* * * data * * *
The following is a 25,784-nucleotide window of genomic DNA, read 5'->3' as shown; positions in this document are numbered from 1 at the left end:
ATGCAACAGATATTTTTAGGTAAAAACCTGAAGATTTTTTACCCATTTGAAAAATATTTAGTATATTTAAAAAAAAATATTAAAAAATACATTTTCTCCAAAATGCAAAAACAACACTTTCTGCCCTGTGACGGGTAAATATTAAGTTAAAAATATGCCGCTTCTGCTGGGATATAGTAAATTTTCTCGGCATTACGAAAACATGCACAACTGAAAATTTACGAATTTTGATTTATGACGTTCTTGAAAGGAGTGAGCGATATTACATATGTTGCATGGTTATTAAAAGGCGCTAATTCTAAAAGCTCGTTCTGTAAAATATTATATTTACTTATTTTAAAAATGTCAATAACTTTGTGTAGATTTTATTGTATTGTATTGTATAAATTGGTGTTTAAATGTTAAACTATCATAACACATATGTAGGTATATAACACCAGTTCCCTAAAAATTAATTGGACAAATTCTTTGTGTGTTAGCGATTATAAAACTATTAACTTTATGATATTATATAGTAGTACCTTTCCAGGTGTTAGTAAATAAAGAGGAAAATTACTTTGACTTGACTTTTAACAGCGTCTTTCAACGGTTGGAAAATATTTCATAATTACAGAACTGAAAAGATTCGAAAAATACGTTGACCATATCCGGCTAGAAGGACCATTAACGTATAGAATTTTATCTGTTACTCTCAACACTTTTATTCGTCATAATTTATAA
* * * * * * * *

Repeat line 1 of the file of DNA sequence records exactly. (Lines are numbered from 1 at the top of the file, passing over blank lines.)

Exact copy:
The following is a 25,784-nucleotide window of genomic DNA, read 5'->3' as shown; positions in this document are numbered from 1 at the left end: